No Safety Gear, No Equipment: ASHA Workers in Bihar Complain of Apathy
ASHA Workers in Bihar's Araria district continue to work as frontline workers without any safety gear.
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Video Editor: Shubham Khurana
A usual day for 35-year-old Babita Devi, an Accredited Social Health Activist (ASHA) in Amgachhi in Bihar's Araria district includes door-to-door surveys to trace any cases of COVID-19 in the village.
For the past 16 months, Devi has been on the front line fighting the pandemic by creating awareness, urging people to get vaccinated and notifying the authorities about any possible cases in the village.
But despite the hard work, Devi complains of neglect and ignorance at the hands of the administration. Devi says that she is not only poorly compensated, but even the safety gear given to ASHAs is not adequate.
"We were asked to do a survey because of coronavirus. We went and were given a pair of gloves and a mask. We were told that we need to find out who all are suffering from fever and cold at home. But they didn’t give us any equipment to measure their temperature."Babita Devi, ASHA Worker
'Not Fairly Compensated'
Babita Devi says that while everyone in the village was staying indoors, ASHAs like herself were going out to conduct surveys, putting their own lives on the line.
"When we used to go out and do the survey, no one would leave their homes yet we went out and worked. We kept our lives on the line. We work and get Rs 1,000 monthly, but government gives us no value for the work we do,” she added.
As a health activist, an ASHA provides essential information, counselling, and creates awareness about health and health-related services.
ASHA is the first point of contact in rural India for any health emergency. Despite being the backbone of the health infrastructure in the rural areas, they are poorly compensated.
'Worried About Getting Paid'
But this is not an isolated story of just one ASHA in a village or a state. ASHAs have staged protests and asked for fair compensation for their work over the years.
Another ASHA that we spoke to, echoed the sentiment and said that she worries about getting paid for the work she has done.
"I have 1,800 people to survey and I travel for three kilometres. I am using my own money for the fare, masks and gloves every day. Can't reuse the mask and gloves they gave me long time back, can I?"Asha Devi, ASHA worker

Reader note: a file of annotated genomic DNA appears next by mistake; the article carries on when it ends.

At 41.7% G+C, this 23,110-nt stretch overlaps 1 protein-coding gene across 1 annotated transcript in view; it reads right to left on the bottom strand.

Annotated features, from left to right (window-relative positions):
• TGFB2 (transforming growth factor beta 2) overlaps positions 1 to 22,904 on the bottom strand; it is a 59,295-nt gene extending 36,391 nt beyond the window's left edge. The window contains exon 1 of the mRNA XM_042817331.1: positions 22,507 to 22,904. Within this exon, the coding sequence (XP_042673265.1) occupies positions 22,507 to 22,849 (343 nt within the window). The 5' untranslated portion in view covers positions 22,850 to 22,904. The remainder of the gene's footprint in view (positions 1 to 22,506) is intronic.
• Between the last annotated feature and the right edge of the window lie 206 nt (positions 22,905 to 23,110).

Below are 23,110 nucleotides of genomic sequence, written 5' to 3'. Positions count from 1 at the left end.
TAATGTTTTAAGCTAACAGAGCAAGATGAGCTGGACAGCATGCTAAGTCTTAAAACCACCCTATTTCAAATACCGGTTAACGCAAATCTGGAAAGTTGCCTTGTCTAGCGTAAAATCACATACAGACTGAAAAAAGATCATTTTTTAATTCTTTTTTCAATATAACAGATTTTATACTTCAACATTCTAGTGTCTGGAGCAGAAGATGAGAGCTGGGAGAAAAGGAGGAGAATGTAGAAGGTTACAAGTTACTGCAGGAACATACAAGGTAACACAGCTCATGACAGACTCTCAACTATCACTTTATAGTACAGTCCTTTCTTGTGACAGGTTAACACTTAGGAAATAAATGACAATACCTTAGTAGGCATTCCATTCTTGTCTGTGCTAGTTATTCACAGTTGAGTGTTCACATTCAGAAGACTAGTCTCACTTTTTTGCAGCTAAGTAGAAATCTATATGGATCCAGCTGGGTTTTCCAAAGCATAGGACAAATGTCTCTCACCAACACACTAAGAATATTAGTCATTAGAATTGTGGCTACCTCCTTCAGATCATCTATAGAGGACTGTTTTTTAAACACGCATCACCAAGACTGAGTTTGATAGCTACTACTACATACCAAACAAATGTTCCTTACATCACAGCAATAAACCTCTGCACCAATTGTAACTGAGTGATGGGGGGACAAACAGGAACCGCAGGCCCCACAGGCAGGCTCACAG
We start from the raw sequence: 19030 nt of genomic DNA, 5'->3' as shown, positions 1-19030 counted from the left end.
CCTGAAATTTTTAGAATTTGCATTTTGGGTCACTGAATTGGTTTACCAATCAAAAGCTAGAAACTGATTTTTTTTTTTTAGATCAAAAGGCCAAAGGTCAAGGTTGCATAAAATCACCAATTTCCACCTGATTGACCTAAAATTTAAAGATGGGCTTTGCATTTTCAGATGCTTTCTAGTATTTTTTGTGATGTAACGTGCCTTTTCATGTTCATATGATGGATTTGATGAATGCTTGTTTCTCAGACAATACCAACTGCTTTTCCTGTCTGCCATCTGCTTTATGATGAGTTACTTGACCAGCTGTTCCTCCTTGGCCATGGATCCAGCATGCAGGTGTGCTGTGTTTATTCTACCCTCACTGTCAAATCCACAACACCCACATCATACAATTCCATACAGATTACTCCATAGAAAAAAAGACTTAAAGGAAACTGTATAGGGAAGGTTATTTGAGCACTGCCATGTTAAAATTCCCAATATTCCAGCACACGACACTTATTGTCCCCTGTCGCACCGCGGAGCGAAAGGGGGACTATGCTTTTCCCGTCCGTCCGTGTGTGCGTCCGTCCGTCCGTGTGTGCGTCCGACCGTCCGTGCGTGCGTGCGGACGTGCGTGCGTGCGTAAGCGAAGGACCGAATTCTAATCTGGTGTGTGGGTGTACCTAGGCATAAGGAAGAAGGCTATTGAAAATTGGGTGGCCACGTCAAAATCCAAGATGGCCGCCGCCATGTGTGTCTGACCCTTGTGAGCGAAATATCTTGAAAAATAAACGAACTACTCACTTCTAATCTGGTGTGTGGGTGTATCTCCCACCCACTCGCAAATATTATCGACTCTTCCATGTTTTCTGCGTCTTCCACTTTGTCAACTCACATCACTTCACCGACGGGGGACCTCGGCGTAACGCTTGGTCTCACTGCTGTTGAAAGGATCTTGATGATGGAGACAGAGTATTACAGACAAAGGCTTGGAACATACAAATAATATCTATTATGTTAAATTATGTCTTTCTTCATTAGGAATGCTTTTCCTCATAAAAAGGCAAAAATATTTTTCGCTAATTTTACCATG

Highlighting the issue of safety, she points out that very often the ASHA stays with the family during deliveries or other such cases, but very often they are not even allowed inside their homes.
When we contacted the Block Community Mobiliser Sandip Kumar Mandal for a comment, he dismissed the concerns and said that the ASHAs don't require personal protective equipment (PPE) or any safety equipment because they don't conduct any tests.
"They aren’t supposed to test. Just survey and identify the people who have travelled from different districts. Once identified, we send an auxiliary nurse midwife (ANM) for check-up. They have to survey and report."Sandip Kumar Mandal, Block Community Mobilizer
On being questioned about compensation, Mandal said that the ASHAs receive only “work-based incentives”.
“Last year in 2020 when we had COVID for first time, they were deployed to conduct surveys for three months under which they were paid Rs 1,000 per month. This was on priority. The survey was of people who came from outside the state, to check COVID symptoms and identify them. In 2021, there is no survey incentive from the government level, only work-based incentive, which we pay regularly,” added Mandal.
COVID-19 pandemic has put an immense pressure on the healthcare infrastructure of the country.
The medical fraternity has been working tirelessly round the clock to save lives. In rural India, most of the work is done by the ASHAs – frontline workers in India’s fight against COVID-19.
All they want is acknowledgement, equipment, and timely salaries for the essential work they do by putting their lives on the line.
(Reporting: Sita Kumari for Video Volunteers.)
(This story has been published as a part of The Quint’s COVID-19 fact-check project targeting rural women.)
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